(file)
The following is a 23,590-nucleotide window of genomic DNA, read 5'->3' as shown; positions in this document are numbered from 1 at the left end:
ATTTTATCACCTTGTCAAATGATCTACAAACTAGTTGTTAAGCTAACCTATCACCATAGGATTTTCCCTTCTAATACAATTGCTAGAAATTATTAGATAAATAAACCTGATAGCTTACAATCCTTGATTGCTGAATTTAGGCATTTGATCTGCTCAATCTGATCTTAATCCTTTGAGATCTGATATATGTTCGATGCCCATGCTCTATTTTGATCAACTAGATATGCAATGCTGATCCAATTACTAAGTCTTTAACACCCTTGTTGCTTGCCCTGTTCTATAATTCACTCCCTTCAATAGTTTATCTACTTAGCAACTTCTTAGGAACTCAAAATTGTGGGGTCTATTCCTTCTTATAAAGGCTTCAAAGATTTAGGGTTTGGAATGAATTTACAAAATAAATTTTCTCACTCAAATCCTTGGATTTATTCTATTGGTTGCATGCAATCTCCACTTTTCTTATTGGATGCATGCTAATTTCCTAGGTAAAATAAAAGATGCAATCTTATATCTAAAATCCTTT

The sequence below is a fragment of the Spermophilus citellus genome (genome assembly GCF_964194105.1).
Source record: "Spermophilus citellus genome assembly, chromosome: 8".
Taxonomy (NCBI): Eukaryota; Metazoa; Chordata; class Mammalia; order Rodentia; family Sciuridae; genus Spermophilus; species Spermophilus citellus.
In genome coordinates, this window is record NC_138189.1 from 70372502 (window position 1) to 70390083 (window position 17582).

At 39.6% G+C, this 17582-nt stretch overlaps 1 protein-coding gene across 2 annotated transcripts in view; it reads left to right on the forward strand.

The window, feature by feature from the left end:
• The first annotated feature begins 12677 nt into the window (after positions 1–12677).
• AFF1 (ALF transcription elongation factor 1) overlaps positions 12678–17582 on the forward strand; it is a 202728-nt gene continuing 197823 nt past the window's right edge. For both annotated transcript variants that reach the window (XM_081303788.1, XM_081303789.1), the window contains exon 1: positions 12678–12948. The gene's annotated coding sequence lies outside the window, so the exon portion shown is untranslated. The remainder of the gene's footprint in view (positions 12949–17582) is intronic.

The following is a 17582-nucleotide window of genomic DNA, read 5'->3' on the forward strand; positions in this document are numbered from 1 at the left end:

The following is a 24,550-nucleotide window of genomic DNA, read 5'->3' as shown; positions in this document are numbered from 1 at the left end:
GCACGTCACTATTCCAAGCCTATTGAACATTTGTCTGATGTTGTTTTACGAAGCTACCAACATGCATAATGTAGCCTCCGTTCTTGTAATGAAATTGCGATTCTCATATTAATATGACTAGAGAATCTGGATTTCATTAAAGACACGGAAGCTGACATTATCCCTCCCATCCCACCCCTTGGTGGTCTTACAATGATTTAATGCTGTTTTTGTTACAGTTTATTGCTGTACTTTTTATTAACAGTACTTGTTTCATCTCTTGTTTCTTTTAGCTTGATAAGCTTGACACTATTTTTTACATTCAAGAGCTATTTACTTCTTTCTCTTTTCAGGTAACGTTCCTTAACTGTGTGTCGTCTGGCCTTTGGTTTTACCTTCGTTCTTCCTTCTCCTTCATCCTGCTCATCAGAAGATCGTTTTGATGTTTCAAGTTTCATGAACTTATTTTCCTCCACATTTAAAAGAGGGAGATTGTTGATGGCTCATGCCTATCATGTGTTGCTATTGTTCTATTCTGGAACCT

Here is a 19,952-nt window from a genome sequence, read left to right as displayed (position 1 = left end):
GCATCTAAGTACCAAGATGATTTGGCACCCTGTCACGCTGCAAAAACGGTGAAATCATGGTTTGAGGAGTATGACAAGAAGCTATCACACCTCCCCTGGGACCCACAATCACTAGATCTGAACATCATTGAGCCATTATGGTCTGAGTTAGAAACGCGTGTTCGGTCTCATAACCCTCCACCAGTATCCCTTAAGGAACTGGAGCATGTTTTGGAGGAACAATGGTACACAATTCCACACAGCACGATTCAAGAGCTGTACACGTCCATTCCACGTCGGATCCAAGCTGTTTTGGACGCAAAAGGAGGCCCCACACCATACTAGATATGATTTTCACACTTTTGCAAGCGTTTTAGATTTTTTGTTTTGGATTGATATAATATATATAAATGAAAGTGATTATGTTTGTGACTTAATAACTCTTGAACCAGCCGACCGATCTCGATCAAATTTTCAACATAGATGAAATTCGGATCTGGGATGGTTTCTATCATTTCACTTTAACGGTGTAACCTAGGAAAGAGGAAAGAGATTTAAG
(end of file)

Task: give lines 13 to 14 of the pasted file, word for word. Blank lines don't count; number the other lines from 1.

GCACGTCACTATTCCAAGCCTATTGAACATTTGTCTGATGTTGTTTTACGAAGCTACCAACATGCATAATGTAGCCTCCGTTCTTGTAATGAAATTGCGATTCTCATATTAATATGACTAGAGAATCTGGATTTCATTAAAGACACGGAAGCTGACATTATCCCTCCCATCCCACCCCTTGGTGGTCTTACAATGATTTAATGCTGTTTTTGTTACAGTTTATTGCTGTACTTTTTATTAACAGTACTTGTTTCATCTCTTGTTTCTTTTAGCTTGATAAGCTTGACACTATTTTTTACATTCAAGAGCTATTTACTTCTTTCTCTTTTCAGGTAACGTTCCTTAACTGTGTGTCGTCTGGCCTTTGGTTTTACCTTCGTTCTTCCTTCTCCTTCATCCTGCTCATCAGAAGATCGTTTTGATGTTTCAAGTTTCATGAACTTATTTTCCTCCACATTTAAAAGAGGGAGATTGTTGATGGCTCATGCCTATCATGTGTTGCTATTGTTCTATTCTGGAACCT

Here is a 19,952-nt window from a genome sequence, read left to right as displayed (position 1 = left end):